Due to the popularity of the TV series, David Croft
and Jimmy Perry were asked to write a feature
length version by a young director/producer called
Norman Cohen (1936-83) who would then pitch
the idea to film backers.
They also provided two episodes on film in advance, these being ‘The Battle of Godfrey’s Cottage’ and ‘Operation Kilt’. After a few rejections, the idea was taken up by Columbia Pictures who agreed to Norman being the director. In his autobiography, Jimmy Perry states that he was taken on as ‘technical advisor’. “David Croft,” he says, “kept well and truly out of it.” It was not a pleasant experience for either of them, although the success of the film prompted them to work on another full-length storyline. If this had come to fruition one suspects David would have elected to produce or at least direct it himself. The two episode film reels would later be found and rescued from a skip by an employee at one of the film companies. They were stored, unopened in his home for many years until discovered and returned to the BBC by a family member following the ‘Lost Episodes’ plea by David Croft.
The increased budget allowed for the recreation of Walmington-on-Sea on location. The village of Chalfont St Giles in Buckinghamshire was selected for this and suitably dressed for the occasion. This decision opened out the film giving a more cinematic feel rather than just an extended TV episode. A backdrop of Chalfont St Giles High Street can be seen through Mainwaring’s bank office window in the episode ‘The Battle of Godfrey’s Cottage’, which pre-dates the film.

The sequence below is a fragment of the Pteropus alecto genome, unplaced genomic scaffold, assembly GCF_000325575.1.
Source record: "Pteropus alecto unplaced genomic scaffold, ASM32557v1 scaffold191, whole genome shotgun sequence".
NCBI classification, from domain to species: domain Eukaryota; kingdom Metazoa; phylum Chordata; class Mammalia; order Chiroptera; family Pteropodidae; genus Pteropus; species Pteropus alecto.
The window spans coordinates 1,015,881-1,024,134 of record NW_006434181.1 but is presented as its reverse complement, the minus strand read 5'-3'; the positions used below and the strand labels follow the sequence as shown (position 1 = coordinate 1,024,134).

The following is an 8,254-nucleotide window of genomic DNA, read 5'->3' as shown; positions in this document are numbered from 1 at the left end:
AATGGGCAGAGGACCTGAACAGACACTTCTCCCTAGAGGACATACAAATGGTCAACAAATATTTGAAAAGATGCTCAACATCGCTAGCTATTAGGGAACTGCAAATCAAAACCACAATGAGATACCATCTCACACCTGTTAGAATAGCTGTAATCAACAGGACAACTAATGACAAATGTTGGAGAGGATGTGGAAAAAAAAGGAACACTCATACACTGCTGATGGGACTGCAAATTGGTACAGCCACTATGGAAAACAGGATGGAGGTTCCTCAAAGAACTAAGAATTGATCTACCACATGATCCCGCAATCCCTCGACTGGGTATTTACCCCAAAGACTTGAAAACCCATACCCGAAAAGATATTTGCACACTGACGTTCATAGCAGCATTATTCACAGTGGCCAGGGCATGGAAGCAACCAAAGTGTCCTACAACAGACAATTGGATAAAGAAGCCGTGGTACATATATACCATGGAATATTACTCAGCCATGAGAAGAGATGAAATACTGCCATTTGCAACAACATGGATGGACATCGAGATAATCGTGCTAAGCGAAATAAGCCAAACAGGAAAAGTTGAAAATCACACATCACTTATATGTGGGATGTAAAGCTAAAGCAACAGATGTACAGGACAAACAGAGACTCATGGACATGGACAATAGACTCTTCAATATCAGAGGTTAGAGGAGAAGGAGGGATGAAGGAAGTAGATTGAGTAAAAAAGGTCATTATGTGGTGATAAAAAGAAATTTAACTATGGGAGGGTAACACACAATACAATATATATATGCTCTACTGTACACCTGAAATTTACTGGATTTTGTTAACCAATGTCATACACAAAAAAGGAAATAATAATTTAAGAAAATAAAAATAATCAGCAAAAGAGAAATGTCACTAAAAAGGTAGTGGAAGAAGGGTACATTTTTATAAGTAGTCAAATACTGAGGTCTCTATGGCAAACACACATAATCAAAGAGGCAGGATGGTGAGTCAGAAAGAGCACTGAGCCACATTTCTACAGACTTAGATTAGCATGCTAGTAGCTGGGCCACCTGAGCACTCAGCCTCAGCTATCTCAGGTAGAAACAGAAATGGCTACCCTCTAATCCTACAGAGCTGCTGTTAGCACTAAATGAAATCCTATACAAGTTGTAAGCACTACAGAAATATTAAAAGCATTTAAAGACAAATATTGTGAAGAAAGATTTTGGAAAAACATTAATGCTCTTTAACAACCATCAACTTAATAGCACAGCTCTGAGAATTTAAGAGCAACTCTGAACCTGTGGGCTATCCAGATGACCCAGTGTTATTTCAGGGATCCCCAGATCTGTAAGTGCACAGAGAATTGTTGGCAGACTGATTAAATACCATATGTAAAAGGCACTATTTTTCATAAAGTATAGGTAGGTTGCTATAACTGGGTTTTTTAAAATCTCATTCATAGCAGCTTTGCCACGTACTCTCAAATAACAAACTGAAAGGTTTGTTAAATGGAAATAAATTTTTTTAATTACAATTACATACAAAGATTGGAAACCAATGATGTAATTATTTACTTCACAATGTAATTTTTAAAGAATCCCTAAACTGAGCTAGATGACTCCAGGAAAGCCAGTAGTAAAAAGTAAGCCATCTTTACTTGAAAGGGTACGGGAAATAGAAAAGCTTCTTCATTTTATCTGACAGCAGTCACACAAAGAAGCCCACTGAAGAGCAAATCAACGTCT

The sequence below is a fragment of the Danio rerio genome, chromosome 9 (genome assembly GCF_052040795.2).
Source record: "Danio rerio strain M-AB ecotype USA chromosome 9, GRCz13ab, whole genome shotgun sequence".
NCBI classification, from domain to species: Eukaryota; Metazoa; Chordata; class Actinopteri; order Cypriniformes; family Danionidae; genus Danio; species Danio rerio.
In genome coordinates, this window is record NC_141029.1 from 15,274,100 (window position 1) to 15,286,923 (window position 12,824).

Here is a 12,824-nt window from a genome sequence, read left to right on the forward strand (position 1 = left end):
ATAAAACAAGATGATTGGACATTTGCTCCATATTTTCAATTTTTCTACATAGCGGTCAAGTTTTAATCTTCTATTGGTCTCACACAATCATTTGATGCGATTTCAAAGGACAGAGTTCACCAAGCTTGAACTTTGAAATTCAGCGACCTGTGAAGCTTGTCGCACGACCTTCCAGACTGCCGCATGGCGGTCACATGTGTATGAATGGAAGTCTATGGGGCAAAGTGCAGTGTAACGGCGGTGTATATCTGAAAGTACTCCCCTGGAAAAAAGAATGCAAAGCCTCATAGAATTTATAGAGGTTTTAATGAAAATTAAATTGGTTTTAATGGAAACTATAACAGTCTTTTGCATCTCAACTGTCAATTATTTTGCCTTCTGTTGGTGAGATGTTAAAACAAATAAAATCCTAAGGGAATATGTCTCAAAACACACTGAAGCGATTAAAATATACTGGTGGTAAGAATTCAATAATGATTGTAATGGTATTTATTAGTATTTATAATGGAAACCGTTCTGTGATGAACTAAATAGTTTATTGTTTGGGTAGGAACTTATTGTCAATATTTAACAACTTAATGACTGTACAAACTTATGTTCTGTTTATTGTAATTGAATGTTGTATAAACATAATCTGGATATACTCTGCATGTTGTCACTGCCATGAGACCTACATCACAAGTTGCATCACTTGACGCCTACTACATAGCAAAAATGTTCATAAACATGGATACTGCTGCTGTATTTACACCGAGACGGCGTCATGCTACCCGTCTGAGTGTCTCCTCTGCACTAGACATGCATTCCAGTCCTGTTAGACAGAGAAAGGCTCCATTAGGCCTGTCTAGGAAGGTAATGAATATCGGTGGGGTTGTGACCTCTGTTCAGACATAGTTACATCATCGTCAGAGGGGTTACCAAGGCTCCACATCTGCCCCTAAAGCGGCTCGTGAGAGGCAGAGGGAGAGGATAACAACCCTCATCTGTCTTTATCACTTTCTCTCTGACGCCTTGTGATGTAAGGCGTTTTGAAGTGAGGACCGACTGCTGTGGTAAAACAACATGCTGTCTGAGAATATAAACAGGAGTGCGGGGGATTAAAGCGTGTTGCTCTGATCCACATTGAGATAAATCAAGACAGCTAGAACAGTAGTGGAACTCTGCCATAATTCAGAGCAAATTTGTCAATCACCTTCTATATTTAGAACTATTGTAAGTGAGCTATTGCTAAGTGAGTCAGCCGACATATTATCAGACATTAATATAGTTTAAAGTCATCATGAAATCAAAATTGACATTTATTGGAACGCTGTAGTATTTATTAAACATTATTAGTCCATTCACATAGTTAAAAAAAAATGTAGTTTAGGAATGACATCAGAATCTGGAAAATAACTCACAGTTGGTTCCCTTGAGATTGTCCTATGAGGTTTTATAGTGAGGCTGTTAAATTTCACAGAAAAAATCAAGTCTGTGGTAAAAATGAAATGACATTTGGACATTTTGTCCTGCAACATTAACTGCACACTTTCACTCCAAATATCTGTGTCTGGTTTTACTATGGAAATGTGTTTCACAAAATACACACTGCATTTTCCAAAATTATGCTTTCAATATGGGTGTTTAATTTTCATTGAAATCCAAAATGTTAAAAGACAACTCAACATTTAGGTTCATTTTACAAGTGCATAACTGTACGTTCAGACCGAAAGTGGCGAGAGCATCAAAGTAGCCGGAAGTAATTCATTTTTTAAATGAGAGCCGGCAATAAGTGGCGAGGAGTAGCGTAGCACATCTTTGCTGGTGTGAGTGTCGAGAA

Britain 1939, Walmington-on-Sea on the south coast of England. George Mainwaring, Manager of Martins Bank, has to refuse credit to a customer who wants to cash a cheque. The man, a Major- General Fullard, is angered by this and storms off. Later that morning, Mainwaring and his two subordinates - Arthur Wilson and Frank Pike - hear the Rt. Hon. Anthony Eden’s call for a national network of Local Defence Volunteers. They go to the Police Station to sign on, only to find chaos. Mainwaring decides to take charge and reconvenes the meeting at the Church Hall, where he forms the Walmington-on-Sea Platoon of the L.D.V. The first section of the film mirrors the first episode with the addition of the Fullard incident.
From here, all scenarios are unique to the film. The men meet again that evening and as Mainwaring gives a lecture on their aims - despite virtually no means of defence - the Germans across the English Channel are drawing up plans to invade our island shores. One evening, as Mainwaring demonstrates the construction of petrol bombs, two workmen arrive at the Church to remove all but one of the Church Bells, so that they can be melted down for the war effort. The Vicar, an enthusiastic campanologist, cannot resist one last ringing of his beloved bells before they are taken away. Unfortunately, Mainwaring and his L.D.Vs misinterpret this as a warning of imminent invasion by the Germans and proceed to construct a blockade with all manner of household items. After a short wait, they hear the sound of gunshots coming from the town. Instead of Germans, they discover that the shots are caused by the faulty exhaust of the bell workers van.